George Washington Papers
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To George Washington from Major General John Sullivan, 2 March 1778

From Major General John Sullivan

Camp Valley Forge March 2d 1778

My Dear General

Nothing can be more painful to me than the Repetition of a request which is known to be Disagreable to a Commander to whom America in General & myself in particular Stand So much indebted—after So polite a Refusal as I have once had I Should have Remained forever Silent upon the Subject: did not pure necessity which knows no Law Compell me to repeat my request1—I Sincerely Lament my being Compelld ⟨to d⟩iscover my Situation & my feelings & hope that ⟨my⟩ Long Silence upon the Subject will be Look⟨ed upon⟩ by your Excellency Rather as Evidence of pati⟨en⟩ce ⟨than⟩ as a mark of my having the gift of Complaining without Cause—I Shall Repeat Facts. when Britain First begun to Send Troops to Boston I began at great Expence to Maneuvre Troops as well in the Eastern part of Massa. as in our own State This not only occasioned a Loss of Time but The Loss of money was Enevitable I then Served the publick part of Two years in Congress: between the Sessions of Congress I undertook to Dismantle the Fort at Pescataway The Continent have Received & used the Cannons Small Arms Powder &ca which were at my Expence Removed into the Country at the Distance of a number of miles for which I have never had the Least Reward or have I the Least probability of it2—Since I have been in the Service I have been rather unfortunate. I have been Robbd at Long Island Newyork New Rochell & at Peaks Kill. The Last of those Losses I never Suspected till I was on my Return from New England & had arrived within a mile of the place—I Lost at those Several times Ten Suits of Cloathes Compleat A Large Quantity of Linnen all my Camp Equipage a valuable Military Library &ca &ca I have notwithstanding weathered out the Campaign but have neither Cloathes or Equipage to begin another or money to purchase. I have Lost three horses in the Service which I am not able to Replace & though one of them was killd in Action & the others in Different Service Congress will make me no Recompence. under those Circumstances I have but two ways Left one is to Quit the Service Entirely & the other to Quit it for a Season to prepare myself for greater Fatigues & Losses—I need not mention to your Excy how inadequate The Eight pences allowed by Congress is to the Support of an officer3 my first Letter has hinted it I am Sure your Excy can See the Justice of the hints. I have mentioned two ways of Relief for myself—my first Letter has Shown the necessity as well as a Letter I wrote to Colo. Harrison from Princeton in June Last4—could I be permitted to have my Choice it would be the former as I have Suffered too much & Received too Little for the Fatigue I have Endured if This Licence can be procured without Trouble to your Excellency & without my Incurring yr Excys Censure it will much oblidge Dr General him that is with Every Sentiment of Gratitude & Respect yr Excys most obedt Servt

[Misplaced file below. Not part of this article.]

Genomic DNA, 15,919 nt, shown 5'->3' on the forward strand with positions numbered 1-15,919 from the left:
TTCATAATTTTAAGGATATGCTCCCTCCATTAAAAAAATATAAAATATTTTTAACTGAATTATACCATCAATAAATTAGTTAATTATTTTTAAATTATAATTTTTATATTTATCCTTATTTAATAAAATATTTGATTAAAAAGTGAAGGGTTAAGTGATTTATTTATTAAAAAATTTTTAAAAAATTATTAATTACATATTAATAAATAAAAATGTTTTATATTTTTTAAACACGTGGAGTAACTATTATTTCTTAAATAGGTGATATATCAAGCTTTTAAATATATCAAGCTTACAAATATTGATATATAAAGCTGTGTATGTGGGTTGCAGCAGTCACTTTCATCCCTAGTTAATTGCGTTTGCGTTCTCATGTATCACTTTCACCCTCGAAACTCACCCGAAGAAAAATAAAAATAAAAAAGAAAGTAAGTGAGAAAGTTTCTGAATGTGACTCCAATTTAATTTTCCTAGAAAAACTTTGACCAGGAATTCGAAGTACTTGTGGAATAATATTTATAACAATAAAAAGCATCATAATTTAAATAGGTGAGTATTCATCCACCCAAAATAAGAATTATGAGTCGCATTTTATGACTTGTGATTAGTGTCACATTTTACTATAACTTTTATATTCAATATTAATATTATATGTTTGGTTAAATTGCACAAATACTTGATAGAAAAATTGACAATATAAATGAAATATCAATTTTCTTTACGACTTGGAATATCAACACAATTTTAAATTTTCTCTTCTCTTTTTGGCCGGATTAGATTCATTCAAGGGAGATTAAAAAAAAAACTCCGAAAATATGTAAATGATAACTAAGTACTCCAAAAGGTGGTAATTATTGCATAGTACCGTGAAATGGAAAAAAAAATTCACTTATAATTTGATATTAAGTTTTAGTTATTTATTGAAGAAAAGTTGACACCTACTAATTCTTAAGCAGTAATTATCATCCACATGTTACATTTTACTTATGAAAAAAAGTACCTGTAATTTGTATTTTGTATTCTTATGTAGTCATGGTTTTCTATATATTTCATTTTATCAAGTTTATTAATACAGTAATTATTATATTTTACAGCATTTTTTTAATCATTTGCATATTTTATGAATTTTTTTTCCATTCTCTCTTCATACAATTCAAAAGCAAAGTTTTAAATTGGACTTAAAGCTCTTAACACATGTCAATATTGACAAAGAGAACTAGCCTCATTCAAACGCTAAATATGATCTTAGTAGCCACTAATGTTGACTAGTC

Jno. Sullivan

ALS, DLC:GW. What is apparently an earlier, unsent version of this letter, dated February 1778, is printed in Hammond, Sullivan Papers description begins Otis G. Hammond, ed. Letters and Papers of Major-General John Sullivan, Continental Army. 3 vols. Concord, 1930-39. In Collections of the New Hampshire Historical Society, vols. 13–15. description ends , 2:20–21.

2Sullivan represented New Hampshire at the Continental Congress during the sessions of Sept.–Oct. 1774 and May–Aug. 1775. On 14 and 15 Dec. 1774, Portsmouth, N.H., citizens seized military stores and cannon from Fort William and Mary at the mouth of the Piscataqua River. Sullivan played a significant role in the events of 15 Dec. and was primarily responsible for securing the stores seized (see Sullivan to New Hampshire Senate, 14 Feb. 1785, in N.H., Provincial and State Papers description begins New Hampshire Provincial and State Papers. 40 vols. 1867–1943. Reprint. New York, 1973. description ends , 18:748–50).

3Sullivan’s “Eight pences” was figurative. For discussion of the pay of major generals and Sullivan’s complaints thereon, see his letter to GW of 14 Feb., and note 2 to that document.

4Sullivan is referring to his letter to GW of 14 Feb. 1778, not to his other letter of this date. Sullivan’s letter to Robert Hanson Harrison of June 1777 has not been identified.

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